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The Truth About Health Care Reform

by @ 10:17 am on July 16, 2009. Filed under Economics, Health Care Reform, Politics

Hidden within the language of the House Democrats’ Health Care Bill is a provision that would effectively destroy the market for private health insurance:

It didn’t take long to run into an “uh-oh” moment when reading the House’s “health care for all Americans” bill. Right there on Page 16 is a provision making individual private medical insurance illegal.

When we first saw the paragraph Tuesday, just after the 1,018-page document was released, we thought we surely must be misreading it. So we sought help from the House Ways and Means Committee.

It turns out we were right: The provision would indeed outlaw individual private coverage. Under the Orwellian header of “Protecting The Choice To Keep Current Coverage,” the “Limitation On New Enrollment” section of the bill clearly states:

“Except as provided in this paragraph, the individual health insurance issuer offering such coverage does not enroll any individual in such coverage if the first effective date of coverage is on or after the first day” of the year the legislation becomes law.

So we can all keep our coverage, just as promised — with, of course, exceptions: Those who currently have private individual coverage won’t be able to change it. Nor will those who leave a company to work for themselves be free to buy individual plans from private carriers.

In other words, if this bill passes, you would be able to keep your current health insurance as Obama promises, but you wouldn’t be able to make any changes to it beyond adding or deleting new dependents, and the insurance company wouldn’t be able to increase premiums for specific risk groups without raising everyone’s premiums by the same amount, and they won’t be able to accept any new customers under the existing plan. Insread, they’d have to offer plans that comply with the rules set forth in the Democrats’ bill.

You can read the language for yourself, just go page 16.

Ed Morrissey is spot-on in describing what the impact of this part of the legislation would be:

[It] will have the effect of forcing millions of people into the public plan whether they want it or not. Even worse, if insurers get barred from attracting new customers — which this clause outlaws — then they will eventually see their rolls drained, thanks to the natural flow of the market as employers drop plans and skip the expense of offering medical insurance. It won’t take long at all for insurers to exit the market and leave the field for just the public plan, which will automatically get the customers of each individual insurer as they close up shop.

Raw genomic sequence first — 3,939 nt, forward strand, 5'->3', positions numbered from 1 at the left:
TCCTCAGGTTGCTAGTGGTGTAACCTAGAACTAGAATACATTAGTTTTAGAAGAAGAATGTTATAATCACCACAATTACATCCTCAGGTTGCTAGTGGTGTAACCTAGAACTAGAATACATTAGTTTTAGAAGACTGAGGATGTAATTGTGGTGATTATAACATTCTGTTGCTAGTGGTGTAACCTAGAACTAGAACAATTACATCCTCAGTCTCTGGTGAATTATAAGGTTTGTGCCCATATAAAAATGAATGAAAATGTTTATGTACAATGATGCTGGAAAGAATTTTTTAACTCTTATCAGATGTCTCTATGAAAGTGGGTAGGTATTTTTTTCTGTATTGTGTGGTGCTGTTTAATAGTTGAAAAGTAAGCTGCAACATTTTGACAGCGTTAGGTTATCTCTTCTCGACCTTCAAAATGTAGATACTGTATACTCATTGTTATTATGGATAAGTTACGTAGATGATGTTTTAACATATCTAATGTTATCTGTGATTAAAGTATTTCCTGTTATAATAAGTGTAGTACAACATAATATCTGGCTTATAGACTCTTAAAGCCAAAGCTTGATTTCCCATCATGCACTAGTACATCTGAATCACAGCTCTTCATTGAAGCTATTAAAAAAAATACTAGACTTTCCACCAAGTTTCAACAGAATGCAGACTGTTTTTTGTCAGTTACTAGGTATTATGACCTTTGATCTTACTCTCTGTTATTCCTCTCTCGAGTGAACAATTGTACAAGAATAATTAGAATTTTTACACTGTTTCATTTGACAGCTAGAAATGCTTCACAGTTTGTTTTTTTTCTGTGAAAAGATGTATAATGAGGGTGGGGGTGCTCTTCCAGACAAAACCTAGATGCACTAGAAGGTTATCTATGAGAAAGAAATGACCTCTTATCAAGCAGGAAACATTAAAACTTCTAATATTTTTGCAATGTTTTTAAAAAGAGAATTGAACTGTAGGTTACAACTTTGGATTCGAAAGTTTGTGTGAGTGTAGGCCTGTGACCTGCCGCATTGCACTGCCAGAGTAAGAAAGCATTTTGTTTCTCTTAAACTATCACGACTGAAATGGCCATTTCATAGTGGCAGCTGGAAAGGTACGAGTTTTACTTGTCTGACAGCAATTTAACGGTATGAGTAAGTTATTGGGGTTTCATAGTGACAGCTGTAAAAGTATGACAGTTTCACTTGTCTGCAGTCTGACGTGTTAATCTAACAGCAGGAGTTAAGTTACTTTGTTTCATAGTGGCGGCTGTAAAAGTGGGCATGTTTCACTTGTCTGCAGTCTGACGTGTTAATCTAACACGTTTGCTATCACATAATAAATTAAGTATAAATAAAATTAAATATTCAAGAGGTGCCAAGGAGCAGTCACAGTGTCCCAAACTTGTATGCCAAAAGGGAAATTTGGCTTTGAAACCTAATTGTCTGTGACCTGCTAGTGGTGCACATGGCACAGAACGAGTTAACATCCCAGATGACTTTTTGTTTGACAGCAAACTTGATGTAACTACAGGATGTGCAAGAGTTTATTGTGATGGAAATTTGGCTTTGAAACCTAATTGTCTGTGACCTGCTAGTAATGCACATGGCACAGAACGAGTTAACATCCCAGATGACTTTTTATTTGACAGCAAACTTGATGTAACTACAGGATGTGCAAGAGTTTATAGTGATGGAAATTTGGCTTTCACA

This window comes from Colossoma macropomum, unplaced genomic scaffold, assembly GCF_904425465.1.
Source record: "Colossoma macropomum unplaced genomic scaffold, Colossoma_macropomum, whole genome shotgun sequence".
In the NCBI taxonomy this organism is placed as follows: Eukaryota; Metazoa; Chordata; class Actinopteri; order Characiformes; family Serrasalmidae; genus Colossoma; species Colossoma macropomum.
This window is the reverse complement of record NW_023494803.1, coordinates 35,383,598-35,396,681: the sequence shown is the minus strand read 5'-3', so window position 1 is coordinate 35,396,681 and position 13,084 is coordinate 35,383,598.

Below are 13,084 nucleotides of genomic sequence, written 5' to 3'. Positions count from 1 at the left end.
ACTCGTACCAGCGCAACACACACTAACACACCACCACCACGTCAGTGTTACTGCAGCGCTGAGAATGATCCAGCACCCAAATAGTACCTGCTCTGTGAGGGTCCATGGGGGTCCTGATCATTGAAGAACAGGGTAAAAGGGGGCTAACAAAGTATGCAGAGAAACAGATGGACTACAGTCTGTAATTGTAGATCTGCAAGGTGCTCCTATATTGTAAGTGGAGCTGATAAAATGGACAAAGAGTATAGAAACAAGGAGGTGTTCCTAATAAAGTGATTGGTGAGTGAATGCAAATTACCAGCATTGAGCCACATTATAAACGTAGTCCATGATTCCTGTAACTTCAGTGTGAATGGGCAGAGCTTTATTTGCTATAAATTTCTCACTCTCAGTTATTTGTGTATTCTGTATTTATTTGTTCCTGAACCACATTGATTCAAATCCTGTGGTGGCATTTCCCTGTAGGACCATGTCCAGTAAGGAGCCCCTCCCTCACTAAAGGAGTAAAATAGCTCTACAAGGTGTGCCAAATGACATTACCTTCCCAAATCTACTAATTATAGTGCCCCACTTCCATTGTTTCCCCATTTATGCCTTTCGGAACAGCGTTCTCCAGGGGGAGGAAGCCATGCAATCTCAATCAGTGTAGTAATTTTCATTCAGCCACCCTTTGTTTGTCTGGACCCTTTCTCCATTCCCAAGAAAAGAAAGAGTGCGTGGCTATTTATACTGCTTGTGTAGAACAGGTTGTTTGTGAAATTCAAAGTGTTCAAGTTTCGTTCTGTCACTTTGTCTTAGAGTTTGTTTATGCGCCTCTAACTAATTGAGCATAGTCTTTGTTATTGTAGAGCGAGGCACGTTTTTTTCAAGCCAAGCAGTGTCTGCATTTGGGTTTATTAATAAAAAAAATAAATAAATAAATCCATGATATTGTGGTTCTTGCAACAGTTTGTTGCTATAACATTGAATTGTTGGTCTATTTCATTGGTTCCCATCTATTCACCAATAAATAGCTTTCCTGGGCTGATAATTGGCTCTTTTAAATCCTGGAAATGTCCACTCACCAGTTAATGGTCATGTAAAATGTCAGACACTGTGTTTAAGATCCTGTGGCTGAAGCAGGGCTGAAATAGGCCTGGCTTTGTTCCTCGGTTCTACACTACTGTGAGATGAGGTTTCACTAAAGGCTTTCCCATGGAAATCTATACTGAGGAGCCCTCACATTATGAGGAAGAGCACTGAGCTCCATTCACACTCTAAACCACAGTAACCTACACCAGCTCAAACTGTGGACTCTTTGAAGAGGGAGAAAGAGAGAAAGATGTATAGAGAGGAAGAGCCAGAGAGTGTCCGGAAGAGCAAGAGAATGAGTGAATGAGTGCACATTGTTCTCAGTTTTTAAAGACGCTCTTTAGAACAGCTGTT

Does this bill outlaw private insurance? Literally, no, but in practical terms, it makes it an endangered species and creates an American single-payer system by default.

The good news ? It looks like the Blue Dog Democrats are joining Republican efforts to fight the worst parts of Obamacare:

Centrist Democrats are threatening to oppose their party’s healthcare legislation unless House Speaker Nancy Pelosi (D-Calif.) accepts changes that make the bill more to their liking.

Seven Blue Dogs on the House Energy and Commerce Committee have banded together to draft amendments that they’ll co-sponsor in the committee markup, which starts Thursday. Rep. Mike Ross (D-Ark.), the Blue Dogs’ point man on healthcare, says if those changes aren’t accepted, they’ll vote down the bill.

“We cannot support the current bill,” Ross said. “Last time I checked, it took seven Democrats to stop a bill in Energy and Commerce.” …

Blue Dogs think the bill fails to do enough to reduce healthcare costs, jeopardizes jobs with a fee on employers that don’t provide health insurance, and would base a government-run healthcare plan on a Medicare payment system that already penalizes their rural districts.

Here’s hoping that they can stop this monstrosity because, if it passes, it’s game over.

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3 Responses to “The Truth About Health Care Reform”

  1. Arizona News says:

    We all want quality, affordable health care for all. Government run health care is not going to be the solution.

    I think if we turn back to the old style indemnity health insurance we will reduce the HMO bureaucracy and save a lot.

  2. Jessica says:

    Your post is intentionally misleading. Even the Heritage Foundation says the allegations about “page 16″ are bunk.

    “The conservative Heritage Foundation also said the editorial misread the legislation, writing on its Foundry blog, “So IDB is wrong: individual health insurance will not be outlawed.” Heritage believes that the new regulations will be so onerous as to drive private insurance out of business “which is effectively the same thing.” But that is a substantially different argument than what the editorial said.”

    Please print a retraction. see reference article below.

    http://www.politifact.com/truth-o-meter/statements/2009/jul/22/ibdeditorialscom/private-health-insurance-page-16-house-bill/

  3. Joe Rompala says:

    Returning to an indemnity program is probably the worst of all possible choices. We need to manage our care. That indemnity model is one villan in driving medical inflation.

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